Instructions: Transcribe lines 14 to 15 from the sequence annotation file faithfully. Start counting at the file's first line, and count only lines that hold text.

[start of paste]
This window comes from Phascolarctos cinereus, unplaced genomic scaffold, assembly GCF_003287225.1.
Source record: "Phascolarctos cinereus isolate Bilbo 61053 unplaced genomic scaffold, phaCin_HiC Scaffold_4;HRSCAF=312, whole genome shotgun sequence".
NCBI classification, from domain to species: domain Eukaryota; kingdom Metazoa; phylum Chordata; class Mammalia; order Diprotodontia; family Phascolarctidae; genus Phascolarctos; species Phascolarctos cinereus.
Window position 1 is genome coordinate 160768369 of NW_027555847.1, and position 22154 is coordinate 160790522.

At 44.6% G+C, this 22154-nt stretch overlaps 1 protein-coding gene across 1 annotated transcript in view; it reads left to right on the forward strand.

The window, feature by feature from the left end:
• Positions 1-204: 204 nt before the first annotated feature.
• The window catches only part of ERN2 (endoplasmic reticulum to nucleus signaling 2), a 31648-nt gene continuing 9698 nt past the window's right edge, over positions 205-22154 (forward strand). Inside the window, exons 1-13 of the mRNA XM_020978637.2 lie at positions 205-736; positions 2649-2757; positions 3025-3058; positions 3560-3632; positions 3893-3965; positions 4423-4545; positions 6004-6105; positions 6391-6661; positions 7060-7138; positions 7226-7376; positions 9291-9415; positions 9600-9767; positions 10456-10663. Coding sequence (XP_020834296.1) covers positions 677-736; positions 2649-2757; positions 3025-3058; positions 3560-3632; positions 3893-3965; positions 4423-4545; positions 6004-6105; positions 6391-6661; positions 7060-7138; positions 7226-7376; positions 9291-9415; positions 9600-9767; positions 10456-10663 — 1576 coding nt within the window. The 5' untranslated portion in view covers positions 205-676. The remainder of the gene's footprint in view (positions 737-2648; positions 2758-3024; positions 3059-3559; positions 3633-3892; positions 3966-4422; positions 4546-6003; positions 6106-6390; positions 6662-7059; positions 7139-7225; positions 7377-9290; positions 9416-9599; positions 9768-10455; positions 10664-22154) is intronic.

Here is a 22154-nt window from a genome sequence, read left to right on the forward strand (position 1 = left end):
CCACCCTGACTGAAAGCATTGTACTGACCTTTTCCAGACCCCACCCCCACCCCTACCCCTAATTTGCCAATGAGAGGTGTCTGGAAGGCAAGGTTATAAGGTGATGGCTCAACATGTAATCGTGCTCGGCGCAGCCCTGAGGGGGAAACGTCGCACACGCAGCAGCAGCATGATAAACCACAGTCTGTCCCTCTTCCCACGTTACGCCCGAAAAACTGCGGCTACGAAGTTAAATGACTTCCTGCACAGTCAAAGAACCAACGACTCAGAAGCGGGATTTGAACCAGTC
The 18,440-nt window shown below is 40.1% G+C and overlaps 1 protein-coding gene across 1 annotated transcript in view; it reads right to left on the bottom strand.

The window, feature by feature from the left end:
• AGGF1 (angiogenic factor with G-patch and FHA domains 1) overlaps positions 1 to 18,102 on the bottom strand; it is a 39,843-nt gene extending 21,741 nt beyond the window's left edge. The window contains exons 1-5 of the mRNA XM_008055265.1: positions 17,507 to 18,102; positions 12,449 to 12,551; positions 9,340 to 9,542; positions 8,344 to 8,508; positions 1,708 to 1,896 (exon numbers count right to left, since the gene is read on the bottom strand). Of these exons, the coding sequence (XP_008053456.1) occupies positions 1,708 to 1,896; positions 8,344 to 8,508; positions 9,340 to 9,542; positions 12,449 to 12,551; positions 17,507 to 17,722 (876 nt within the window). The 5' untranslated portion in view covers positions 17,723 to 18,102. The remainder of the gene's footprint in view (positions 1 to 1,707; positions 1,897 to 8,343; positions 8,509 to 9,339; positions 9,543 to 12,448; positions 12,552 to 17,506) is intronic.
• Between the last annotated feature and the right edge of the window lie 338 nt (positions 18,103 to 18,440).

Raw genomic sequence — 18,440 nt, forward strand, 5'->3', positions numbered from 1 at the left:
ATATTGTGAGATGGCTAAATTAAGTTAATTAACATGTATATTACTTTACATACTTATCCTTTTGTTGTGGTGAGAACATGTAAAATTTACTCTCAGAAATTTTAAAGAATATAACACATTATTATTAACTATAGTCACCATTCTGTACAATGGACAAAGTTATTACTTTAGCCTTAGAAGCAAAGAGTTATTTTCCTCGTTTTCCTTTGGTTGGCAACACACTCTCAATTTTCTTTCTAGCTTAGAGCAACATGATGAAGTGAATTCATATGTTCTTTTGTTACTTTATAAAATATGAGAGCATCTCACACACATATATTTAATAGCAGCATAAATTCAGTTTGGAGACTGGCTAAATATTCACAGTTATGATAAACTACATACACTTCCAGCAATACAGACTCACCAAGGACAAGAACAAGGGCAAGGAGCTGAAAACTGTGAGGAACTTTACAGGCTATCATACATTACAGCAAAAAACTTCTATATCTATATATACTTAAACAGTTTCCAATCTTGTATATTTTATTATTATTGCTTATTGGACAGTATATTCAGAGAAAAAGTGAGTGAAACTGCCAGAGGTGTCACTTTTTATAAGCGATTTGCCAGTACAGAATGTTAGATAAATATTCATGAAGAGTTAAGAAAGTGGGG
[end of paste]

• Between the last annotated feature and the right edge of the window lie 338 nt (positions 18,103 to 18,440).

Raw genomic sequence — 18,440 nt, forward strand, 5'->3', positions numbered from 1 at the left: